Instead of menstruating every month, why is the uterine lining (endometrium) not sustained continuously throughout the life of a woman from puberty to menopause?

The theory formulated by Crystal, the teacher, is that it would require a lot of energy to sustain the endometrium continuously, and from an evolutionary point of view, this is not very efficient for the body.

In order to guide students towards an explanation for this question, Crystal provided guiding questions: Why do women undergo menstruation? What is the uterine lining used for? What causes the uterine lining to grow and thicken? Why can the uterus be a good environment for bacteria to grow? How can it affect the woman when microbes grow in the uterus?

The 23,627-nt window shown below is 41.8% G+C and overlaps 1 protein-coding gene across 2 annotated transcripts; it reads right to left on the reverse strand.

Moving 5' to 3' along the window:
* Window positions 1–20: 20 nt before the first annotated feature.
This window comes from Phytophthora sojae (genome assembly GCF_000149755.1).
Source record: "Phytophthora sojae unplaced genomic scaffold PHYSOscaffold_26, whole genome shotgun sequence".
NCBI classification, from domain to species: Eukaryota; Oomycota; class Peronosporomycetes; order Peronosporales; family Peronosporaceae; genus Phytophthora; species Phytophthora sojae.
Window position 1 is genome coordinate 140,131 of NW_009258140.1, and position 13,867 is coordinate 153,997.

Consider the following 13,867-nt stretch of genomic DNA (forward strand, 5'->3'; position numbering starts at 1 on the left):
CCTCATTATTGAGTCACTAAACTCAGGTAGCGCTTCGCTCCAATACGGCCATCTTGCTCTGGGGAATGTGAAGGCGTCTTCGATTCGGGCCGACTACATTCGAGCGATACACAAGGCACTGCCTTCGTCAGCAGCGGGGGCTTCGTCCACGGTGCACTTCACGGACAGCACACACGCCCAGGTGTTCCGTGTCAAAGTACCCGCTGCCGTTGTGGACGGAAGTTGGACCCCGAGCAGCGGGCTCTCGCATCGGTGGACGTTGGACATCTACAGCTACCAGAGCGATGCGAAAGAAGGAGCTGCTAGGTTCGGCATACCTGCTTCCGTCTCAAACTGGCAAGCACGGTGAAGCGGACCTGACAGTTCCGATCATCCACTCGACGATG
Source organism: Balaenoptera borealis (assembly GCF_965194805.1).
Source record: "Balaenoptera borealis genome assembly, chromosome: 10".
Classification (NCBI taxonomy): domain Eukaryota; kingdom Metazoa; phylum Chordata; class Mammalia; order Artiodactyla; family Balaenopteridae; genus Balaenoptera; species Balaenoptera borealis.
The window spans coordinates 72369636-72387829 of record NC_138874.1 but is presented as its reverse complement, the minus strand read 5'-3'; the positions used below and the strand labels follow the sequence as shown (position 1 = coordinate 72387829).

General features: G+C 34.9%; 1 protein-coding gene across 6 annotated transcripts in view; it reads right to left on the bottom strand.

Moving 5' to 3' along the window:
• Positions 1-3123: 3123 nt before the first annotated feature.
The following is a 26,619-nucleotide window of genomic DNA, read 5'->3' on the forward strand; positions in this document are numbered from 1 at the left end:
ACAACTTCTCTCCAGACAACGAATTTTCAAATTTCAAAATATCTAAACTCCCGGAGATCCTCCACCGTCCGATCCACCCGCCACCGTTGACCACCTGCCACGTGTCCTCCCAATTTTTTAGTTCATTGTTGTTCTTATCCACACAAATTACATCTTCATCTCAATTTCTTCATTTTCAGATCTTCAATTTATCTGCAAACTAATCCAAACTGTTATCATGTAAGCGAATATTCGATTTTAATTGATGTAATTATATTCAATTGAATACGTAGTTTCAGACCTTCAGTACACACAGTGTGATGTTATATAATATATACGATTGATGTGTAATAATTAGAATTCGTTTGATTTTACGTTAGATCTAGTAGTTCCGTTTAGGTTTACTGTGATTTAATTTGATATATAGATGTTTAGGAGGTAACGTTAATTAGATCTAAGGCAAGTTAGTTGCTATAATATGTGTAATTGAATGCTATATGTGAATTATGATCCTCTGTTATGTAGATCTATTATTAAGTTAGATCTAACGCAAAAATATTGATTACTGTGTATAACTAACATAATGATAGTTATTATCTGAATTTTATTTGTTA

Here is the KF view generated:


Students started off the topic on enzymes with an experiment of yeast and hydrogen peroxide, but without knowing the contents of the experiment.

The enzyme catalayse in yeast cells catalysed the breakdown of hydrogen peroxide into water and oxygen gas, resulting in bubbles formed. Students were allowed to smell and hold the test-tube, and using their observations, they were asked to provide a hypothesis of the contents in the test-tube.